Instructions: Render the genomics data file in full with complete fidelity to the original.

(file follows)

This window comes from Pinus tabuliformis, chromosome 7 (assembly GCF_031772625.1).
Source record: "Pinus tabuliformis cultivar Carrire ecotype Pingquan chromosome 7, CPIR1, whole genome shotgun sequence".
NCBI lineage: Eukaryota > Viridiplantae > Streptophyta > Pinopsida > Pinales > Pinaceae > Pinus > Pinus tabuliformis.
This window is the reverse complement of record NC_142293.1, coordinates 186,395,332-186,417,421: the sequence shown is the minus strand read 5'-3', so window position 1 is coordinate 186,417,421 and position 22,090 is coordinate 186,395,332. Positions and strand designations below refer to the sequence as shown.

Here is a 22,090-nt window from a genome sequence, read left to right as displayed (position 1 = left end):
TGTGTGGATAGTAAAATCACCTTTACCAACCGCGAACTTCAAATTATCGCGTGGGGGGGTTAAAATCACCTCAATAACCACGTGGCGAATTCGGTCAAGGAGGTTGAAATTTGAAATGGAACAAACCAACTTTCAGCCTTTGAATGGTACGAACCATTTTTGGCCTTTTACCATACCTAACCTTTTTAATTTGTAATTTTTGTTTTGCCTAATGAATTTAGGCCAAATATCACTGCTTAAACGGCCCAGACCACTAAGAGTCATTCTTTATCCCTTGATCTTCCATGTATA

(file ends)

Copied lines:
This window comes from Pinus tabuliformis, chromosome 7 (assembly GCF_031772625.1).
Source record: "Pinus tabuliformis cultivar Carrire ecotype Pingquan chromosome 7, CPIR1, whole genome shotgun sequence".
NCBI lineage: Eukaryota > Viridiplantae > Streptophyta > Pinopsida > Pinales > Pinaceae > Pinus > Pinus tabuliformis.
This window is the reverse complement of record NC_142293.1, coordinates 186,395,332-186,417,421: the sequence shown is the minus strand read 5'-3', so window position 1 is coordinate 186,417,421 and position 22,090 is coordinate 186,395,332. Positions and strand designations below refer to the sequence as shown.

Here is a 22,090-nt window from a genome sequence, read left to right as displayed (position 1 = left end):
TGTGTGGATAGTAAAATCACCTTTACCAACCGCGAACTTCAAATTATCGCGTGGGGGGGTTAAAATCACCTCAATAACCACGTGGCGAATTCGGTCAAGGAGGTTGAAATTTGAAATGGAACAAACCAACTTTCAGCCTTTGAATGGTACGAACCATTTTTGGCCTTTTACCATACCTAACCTTTTTAATTTGTAATTTTTGTTTTGCCTAATGAATTTAGGCCAAATATCACTGCTTAAACGGCCCAGACCACTAAGAGTCATTCTTTATCCCTTGATCTTCCATGTATA